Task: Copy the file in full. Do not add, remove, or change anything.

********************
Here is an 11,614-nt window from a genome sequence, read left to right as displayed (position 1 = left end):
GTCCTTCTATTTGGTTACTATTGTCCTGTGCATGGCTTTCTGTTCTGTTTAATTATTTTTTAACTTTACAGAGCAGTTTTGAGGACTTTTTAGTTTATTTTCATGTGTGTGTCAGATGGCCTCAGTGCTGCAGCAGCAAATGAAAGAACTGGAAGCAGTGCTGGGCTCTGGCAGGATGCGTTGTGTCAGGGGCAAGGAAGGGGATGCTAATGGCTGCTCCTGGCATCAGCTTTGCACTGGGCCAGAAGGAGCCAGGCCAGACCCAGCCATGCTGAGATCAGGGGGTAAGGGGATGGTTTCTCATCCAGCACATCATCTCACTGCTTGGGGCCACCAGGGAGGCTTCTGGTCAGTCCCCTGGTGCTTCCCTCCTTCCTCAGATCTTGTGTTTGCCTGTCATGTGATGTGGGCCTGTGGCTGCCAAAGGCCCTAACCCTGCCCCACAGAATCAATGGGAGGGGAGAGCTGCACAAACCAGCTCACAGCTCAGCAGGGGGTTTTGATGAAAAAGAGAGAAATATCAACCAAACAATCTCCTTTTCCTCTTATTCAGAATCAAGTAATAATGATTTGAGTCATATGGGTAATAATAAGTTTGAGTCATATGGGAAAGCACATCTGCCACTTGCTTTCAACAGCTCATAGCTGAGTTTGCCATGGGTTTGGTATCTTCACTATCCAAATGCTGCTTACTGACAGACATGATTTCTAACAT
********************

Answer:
Here is an 11,614-nt window from a genome sequence, read left to right as displayed (position 1 = left end):
GTCCTTCTATTTGGTTACTATTGTCCTGTGCATGGCTTTCTGTTCTGTTTAATTATTTTTTAACTTTACAGAGCAGTTTTGAGGACTTTTTAGTTTATTTTCATGTGTGTGTCAGATGGCCTCAGTGCTGCAGCAGCAAATGAAAGAACTGGAAGCAGTGCTGGGCTCTGGCAGGATGCGTTGTGTCAGGGGCAAGGAAGGGGATGCTAATGGCTGCTCCTGGCATCAGCTTTGCACTGGGCCAGAAGGAGCCAGGCCAGACCCAGCCATGCTGAGATCAGGGGGTAAGGGGATGGTTTCTCATCCAGCACATCATCTCACTGCTTGGGGCCACCAGGGAGGCTTCTGGTCAGTCCCCTGGTGCTTCCCTCCTTCCTCAGATCTTGTGTTTGCCTGTCATGTGATGTGGGCCTGTGGCTGCCAAAGGCCCTAACCCTGCCCCACAGAATCAATGGGAGGGGAGAGCTGCACAAACCAGCTCACAGCTCAGCAGGGGGTTTTGATGAAAAAGAGAGAAATATCAACCAAACAATCTCCTTTTCCTCTTATTCAGAATCAAGTAATAATGATTTGAGTCATATGGGTAATAATAAGTTTGAGTCATATGGGAAAGCACATCTGCCACTTGCTTTCAACAGCTCATAGCTGAGTTTGCCATGGGTTTGGTATCTTCACTATCCAAATGCTGCTTACTGACAGACATGATTTCTAACAT